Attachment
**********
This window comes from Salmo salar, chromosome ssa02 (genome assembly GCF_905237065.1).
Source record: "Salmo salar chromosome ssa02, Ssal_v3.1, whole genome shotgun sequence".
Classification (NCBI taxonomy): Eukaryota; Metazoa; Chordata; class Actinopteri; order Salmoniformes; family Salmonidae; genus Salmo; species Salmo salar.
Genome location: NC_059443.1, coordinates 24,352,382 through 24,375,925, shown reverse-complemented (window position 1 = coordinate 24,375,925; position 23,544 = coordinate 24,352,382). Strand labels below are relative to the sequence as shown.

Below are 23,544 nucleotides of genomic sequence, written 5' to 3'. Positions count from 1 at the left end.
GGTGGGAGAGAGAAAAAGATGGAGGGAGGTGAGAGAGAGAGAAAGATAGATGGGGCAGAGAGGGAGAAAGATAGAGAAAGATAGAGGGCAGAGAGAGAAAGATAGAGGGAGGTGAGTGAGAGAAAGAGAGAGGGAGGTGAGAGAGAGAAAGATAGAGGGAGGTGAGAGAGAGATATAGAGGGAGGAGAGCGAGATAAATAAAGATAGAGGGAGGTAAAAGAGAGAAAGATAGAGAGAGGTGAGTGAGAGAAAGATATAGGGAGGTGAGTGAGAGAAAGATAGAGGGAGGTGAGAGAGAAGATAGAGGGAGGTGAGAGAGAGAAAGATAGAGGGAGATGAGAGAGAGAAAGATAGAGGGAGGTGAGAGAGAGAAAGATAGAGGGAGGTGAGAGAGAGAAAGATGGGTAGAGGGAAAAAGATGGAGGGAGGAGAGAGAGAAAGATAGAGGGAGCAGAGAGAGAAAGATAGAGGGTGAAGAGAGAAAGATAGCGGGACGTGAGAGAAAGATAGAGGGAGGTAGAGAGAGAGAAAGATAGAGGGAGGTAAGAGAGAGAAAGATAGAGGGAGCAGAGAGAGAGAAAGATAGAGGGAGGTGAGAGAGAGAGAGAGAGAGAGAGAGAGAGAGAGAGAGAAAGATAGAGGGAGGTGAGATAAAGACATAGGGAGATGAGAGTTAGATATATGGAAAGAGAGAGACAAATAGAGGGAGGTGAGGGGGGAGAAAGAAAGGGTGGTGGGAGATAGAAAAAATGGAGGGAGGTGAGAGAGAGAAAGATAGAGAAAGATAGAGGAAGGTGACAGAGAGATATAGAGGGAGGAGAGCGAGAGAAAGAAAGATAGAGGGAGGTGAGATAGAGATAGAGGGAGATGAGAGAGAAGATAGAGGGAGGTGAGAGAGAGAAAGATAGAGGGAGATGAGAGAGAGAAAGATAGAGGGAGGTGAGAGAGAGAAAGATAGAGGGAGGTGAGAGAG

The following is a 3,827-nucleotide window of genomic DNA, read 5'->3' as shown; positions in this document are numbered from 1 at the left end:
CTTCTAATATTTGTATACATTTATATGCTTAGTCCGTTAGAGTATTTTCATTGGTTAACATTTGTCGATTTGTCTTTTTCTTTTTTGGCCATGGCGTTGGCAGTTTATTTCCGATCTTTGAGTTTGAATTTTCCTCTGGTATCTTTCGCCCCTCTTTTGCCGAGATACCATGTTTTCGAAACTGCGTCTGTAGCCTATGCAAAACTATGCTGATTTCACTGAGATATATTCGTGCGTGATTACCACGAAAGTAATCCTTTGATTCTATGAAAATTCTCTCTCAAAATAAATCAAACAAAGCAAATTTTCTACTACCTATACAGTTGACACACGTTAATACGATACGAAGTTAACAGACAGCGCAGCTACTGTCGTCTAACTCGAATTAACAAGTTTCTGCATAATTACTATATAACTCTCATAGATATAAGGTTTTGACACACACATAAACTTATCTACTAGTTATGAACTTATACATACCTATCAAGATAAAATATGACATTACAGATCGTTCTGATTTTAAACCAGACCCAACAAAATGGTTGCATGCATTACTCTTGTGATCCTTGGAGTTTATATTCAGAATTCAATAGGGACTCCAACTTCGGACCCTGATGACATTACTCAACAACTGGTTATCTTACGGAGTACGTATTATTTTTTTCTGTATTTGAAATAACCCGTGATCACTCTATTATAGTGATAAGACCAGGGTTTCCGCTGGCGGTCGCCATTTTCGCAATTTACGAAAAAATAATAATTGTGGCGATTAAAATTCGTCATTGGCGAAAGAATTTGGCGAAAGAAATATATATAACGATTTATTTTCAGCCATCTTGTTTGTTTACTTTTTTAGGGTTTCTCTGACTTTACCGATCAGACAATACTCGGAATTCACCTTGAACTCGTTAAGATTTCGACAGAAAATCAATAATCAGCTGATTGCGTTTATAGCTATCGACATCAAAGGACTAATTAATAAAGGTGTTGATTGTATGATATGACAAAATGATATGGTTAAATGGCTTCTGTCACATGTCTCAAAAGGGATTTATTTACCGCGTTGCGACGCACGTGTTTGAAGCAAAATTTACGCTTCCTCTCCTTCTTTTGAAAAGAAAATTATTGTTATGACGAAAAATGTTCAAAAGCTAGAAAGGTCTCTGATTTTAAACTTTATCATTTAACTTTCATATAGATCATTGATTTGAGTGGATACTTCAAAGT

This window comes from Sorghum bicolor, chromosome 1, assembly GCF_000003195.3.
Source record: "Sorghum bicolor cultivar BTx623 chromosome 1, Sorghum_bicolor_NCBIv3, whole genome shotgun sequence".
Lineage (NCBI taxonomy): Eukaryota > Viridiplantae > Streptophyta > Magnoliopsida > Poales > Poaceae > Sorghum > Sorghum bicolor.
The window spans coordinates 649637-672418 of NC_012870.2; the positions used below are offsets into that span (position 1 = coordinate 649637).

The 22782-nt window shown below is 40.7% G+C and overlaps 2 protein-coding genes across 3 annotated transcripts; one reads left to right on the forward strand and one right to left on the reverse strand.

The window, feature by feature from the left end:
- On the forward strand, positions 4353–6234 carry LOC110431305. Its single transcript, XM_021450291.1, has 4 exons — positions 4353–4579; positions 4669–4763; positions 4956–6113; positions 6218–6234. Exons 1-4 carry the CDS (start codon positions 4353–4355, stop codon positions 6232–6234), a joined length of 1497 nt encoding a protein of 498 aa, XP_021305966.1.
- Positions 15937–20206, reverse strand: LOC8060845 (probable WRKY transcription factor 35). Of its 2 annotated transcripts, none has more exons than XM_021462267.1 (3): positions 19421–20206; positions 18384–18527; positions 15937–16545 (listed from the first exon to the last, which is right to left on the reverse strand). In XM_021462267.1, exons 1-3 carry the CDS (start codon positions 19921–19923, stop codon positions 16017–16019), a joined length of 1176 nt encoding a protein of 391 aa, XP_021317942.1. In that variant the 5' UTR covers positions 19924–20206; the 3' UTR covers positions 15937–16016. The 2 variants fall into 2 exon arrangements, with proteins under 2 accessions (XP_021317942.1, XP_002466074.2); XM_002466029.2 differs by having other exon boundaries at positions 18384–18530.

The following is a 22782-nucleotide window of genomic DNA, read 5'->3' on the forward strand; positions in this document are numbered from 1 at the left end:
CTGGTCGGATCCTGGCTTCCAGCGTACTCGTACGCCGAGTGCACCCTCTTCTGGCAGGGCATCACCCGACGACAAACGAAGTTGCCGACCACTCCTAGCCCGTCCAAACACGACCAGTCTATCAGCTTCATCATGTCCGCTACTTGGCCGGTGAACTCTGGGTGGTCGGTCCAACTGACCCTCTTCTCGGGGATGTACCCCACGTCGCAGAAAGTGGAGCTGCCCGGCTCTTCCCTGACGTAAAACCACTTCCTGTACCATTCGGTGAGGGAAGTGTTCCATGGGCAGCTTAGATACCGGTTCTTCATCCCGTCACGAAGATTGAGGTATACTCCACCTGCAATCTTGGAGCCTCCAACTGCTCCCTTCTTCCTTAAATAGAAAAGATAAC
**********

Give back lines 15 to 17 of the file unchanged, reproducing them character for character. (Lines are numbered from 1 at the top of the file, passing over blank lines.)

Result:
- On the forward strand, positions 4353–6234 carry LOC110431305. Its single transcript, XM_021450291.1, has 4 exons — positions 4353–4579; positions 4669–4763; positions 4956–6113; positions 6218–6234. Exons 1-4 carry the CDS (start codon positions 4353–4355, stop codon positions 6232–6234), a joined length of 1497 nt encoding a protein of 498 aa, XP_021305966.1.
- Positions 15937–20206, reverse strand: LOC8060845 (probable WRKY transcription factor 35). Of its 2 annotated transcripts, none has more exons than XM_021462267.1 (3): positions 19421–20206; positions 18384–18527; positions 15937–16545 (listed from the first exon to the last, which is right to left on the reverse strand). In XM_021462267.1, exons 1-3 carry the CDS (start codon positions 19921–19923, stop codon positions 16017–16019), a joined length of 1176 nt encoding a protein of 391 aa, XP_021317942.1. In that variant the 5' UTR covers positions 19924–20206; the 3' UTR covers positions 15937–16016. The 2 variants fall into 2 exon arrangements, with proteins under 2 accessions (XP_021317942.1, XP_002466074.2); XM_002466029.2 differs by having other exon boundaries at positions 18384–18530.

The following is a 22782-nucleotide window of genomic DNA, read 5'->3' on the forward strand; positions in this document are numbered from 1 at the left end: